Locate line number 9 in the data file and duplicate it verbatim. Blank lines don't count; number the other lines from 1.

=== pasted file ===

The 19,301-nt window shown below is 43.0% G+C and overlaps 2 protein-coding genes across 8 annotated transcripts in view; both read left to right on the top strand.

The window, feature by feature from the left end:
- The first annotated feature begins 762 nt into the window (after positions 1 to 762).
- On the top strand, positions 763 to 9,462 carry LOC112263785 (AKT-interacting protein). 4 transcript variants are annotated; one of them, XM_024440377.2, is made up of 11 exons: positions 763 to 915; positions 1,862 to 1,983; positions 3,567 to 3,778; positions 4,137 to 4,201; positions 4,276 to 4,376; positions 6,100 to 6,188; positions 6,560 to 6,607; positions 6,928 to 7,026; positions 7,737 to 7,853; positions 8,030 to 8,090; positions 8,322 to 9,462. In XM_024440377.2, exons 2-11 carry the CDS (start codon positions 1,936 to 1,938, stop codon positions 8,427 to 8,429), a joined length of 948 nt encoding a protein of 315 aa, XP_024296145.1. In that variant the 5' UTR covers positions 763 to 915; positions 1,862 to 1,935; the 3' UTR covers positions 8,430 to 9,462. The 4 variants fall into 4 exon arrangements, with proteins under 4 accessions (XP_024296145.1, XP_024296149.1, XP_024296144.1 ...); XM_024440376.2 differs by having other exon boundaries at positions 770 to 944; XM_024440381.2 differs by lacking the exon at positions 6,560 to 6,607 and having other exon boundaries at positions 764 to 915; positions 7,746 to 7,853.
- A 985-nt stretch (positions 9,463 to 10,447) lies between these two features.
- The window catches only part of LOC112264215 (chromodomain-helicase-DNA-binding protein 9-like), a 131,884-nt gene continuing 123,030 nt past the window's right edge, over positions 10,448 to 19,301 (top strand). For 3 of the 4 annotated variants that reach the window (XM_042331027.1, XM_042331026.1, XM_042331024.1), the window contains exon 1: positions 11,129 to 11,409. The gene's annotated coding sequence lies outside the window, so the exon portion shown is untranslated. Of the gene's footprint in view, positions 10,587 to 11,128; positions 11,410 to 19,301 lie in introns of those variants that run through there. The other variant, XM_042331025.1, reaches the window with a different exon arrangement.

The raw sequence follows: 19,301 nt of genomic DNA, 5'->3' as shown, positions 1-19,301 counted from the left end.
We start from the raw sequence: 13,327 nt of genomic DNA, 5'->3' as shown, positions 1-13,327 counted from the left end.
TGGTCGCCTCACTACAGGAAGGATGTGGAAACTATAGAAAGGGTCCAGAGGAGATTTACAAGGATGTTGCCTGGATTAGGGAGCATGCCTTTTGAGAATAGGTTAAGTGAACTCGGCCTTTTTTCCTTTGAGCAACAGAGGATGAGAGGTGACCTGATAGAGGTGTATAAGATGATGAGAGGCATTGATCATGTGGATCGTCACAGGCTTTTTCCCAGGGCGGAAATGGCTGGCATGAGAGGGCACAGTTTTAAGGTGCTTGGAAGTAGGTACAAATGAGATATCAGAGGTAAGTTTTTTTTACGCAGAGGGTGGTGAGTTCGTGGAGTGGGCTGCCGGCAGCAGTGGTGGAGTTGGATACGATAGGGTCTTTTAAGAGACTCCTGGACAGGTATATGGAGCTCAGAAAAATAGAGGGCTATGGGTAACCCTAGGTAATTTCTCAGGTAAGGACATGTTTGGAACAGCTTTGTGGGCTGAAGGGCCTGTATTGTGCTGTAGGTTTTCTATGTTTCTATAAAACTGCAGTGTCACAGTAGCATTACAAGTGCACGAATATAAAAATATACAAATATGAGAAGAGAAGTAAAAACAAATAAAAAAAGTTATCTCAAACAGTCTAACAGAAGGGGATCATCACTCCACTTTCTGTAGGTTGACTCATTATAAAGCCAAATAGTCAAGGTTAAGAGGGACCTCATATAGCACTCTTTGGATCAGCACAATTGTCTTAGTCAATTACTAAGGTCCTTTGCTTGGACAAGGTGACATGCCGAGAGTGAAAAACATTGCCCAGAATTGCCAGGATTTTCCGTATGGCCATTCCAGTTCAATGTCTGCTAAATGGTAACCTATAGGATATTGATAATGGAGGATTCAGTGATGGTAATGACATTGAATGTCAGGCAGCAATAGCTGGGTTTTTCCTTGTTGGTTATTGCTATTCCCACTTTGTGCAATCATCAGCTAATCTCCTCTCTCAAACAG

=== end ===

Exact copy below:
TGGTCGCCTCACTACAGGAAGGATGTGGAAACTATAGAAAGGGTCCAGAGGAGATTTACAAGGATGTTGCCTGGATTAGGGAGCATGCCTTTTGAGAATAGGTTAAGTGAACTCGGCCTTTTTTCCTTTGAGCAACAGAGGATGAGAGGTGACCTGATAGAGGTGTATAAGATGATGAGAGGCATTGATCATGTGGATCGTCACAGGCTTTTTCCCAGGGCGGAAATGGCTGGCATGAGAGGGCACAGTTTTAAGGTGCTTGGAAGTAGGTACAAATGAGATATCAGAGGTAAGTTTTTTTTACGCAGAGGGTGGTGAGTTCGTGGAGTGGGCTGCCGGCAGCAGTGGTGGAGTTGGATACGATAGGGTCTTTTAAGAGACTCCTGGACAGGTATATGGAGCTCAGAAAAATAGAGGGCTATGGGTAACCCTAGGTAATTTCTCAGGTAAGGACATGTTTGGAACAGCTTTGTGGGCTGAAGGGCCTGTATTGTGCTGTAGGTTTTCTATGTTTCTATAAAACTGCAGTGTCACAGTAGCATTACAAGTGCACGAATATAAAAATATACAAATATGAGAAGAGAAGTAAAAACAAATAAAAAAAGTTATCTCAAACAGTCTAACAGAAGGGGATCATCACTCCACTTTCTGTAGGTTGACTCATTATAAAGCCAAATAGTCAAGGTTAAGAGGGACCTCATATAGCACTCTTTGGATCAGCACAATTGTCTTAGTCAATTACTAAGGTCCTTTGCTTGGACAAGGTGACATGCCGAGAGTGAAAAACATTGCCCAGAATTGCCAGGATTTTCCGTATGGCCATTCCAGTTCAATGTCTGCTAAATGGTAACCTATAGGATATTGATAATGGAGGATTCAGTGATGGTAATGACATTGAATGTCAGGCAGCAATAGCTGGGTTTTTCCTTGTTGGTTATTGCTATTCCCACTTTGTGCAATCATCAGCTAATCTCCTCTCTCAAACAG